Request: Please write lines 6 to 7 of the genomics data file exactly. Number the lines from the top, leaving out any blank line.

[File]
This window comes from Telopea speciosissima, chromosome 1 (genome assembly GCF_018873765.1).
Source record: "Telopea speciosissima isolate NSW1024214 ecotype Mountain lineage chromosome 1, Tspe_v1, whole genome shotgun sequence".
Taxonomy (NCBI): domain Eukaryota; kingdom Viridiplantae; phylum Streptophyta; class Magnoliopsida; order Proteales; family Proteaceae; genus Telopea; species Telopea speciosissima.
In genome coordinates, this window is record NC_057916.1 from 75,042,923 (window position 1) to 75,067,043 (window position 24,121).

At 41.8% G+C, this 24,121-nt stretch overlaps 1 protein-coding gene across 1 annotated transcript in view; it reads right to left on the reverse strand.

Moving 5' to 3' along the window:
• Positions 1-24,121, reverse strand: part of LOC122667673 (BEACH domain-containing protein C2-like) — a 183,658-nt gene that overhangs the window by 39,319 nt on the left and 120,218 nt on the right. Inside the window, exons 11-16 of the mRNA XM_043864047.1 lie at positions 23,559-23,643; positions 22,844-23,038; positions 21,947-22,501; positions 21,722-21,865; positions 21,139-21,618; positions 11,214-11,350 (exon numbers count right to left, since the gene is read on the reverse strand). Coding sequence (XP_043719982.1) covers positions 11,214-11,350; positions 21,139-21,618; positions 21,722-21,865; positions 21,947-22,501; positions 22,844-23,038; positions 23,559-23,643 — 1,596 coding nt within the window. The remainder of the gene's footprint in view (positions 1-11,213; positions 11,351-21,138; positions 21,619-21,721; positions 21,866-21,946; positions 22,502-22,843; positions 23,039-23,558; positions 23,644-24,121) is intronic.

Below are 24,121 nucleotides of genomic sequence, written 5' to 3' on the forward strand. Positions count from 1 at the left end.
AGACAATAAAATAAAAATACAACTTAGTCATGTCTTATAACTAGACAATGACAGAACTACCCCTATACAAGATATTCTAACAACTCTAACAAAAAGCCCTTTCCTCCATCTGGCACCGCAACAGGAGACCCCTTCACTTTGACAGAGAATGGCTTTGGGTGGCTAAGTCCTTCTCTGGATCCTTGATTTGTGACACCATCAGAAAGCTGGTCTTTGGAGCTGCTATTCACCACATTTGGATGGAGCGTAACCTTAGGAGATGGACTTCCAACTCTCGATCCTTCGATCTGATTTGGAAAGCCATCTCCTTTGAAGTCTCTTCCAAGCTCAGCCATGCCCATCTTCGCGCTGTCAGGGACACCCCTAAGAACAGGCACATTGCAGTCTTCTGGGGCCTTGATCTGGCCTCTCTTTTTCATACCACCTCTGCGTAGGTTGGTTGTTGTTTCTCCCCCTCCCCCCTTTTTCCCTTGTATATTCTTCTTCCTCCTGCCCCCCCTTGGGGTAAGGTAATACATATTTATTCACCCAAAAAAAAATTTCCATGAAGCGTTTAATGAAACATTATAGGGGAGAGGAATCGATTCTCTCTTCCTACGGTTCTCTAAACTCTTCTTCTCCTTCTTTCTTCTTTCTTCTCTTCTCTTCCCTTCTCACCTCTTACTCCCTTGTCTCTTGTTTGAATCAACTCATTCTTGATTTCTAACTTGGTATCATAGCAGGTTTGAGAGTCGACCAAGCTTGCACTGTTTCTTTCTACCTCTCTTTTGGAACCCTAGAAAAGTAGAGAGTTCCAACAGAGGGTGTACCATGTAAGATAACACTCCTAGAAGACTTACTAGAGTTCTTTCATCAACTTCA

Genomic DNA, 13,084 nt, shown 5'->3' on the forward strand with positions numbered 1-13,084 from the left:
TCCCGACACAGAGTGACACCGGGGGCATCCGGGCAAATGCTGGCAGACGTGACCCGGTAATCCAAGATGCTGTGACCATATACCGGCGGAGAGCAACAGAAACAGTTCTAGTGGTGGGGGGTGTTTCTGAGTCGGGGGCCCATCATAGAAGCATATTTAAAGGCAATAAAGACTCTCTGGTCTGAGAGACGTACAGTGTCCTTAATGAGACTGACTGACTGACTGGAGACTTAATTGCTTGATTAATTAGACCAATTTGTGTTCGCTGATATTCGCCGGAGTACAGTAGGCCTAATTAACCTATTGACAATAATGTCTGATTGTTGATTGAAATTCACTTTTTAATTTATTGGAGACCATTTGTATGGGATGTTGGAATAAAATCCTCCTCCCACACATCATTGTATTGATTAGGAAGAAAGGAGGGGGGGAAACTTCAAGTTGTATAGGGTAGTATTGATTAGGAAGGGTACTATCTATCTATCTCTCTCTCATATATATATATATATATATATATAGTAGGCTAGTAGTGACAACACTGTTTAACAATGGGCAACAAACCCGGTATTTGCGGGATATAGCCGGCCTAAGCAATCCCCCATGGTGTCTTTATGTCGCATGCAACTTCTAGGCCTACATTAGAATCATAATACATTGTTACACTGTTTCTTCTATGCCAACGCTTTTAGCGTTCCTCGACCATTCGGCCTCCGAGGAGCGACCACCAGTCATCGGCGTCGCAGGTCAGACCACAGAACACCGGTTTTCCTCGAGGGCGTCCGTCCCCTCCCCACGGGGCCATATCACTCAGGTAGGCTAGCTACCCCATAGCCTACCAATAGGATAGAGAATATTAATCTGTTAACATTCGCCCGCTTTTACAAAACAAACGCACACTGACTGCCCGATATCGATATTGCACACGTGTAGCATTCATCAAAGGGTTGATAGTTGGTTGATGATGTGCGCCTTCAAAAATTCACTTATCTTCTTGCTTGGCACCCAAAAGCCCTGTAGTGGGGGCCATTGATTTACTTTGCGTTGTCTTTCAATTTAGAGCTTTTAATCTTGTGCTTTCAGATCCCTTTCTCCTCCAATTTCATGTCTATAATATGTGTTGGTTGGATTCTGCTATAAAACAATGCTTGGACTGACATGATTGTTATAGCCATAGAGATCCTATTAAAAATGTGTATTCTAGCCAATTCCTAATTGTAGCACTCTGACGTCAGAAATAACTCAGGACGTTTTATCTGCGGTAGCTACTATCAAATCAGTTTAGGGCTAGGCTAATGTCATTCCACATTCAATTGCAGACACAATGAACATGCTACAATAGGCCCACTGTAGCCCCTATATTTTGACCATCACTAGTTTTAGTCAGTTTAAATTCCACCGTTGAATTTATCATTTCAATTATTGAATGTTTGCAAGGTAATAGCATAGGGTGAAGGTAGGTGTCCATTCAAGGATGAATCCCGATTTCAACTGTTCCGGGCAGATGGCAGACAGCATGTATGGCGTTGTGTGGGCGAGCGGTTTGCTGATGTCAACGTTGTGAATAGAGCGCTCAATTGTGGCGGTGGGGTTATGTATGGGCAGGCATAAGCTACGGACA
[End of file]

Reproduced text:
Moving 5' to 3' along the window:
• Positions 1-24,121, reverse strand: part of LOC122667673 (BEACH domain-containing protein C2-like) — a 183,658-nt gene that overhangs the window by 39,319 nt on the left and 120,218 nt on the right. Inside the window, exons 11-16 of the mRNA XM_043864047.1 lie at positions 23,559-23,643; positions 22,844-23,038; positions 21,947-22,501; positions 21,722-21,865; positions 21,139-21,618; positions 11,214-11,350 (exon numbers count right to left, since the gene is read on the reverse strand). Coding sequence (XP_043719982.1) covers positions 11,214-11,350; positions 21,139-21,618; positions 21,722-21,865; positions 21,947-22,501; positions 22,844-23,038; positions 23,559-23,643 — 1,596 coding nt within the window. The remainder of the gene's footprint in view (positions 1-11,213; positions 11,351-21,138; positions 21,619-21,721; positions 21,866-21,946; positions 22,502-22,843; positions 23,039-23,558; positions 23,644-24,121) is intronic.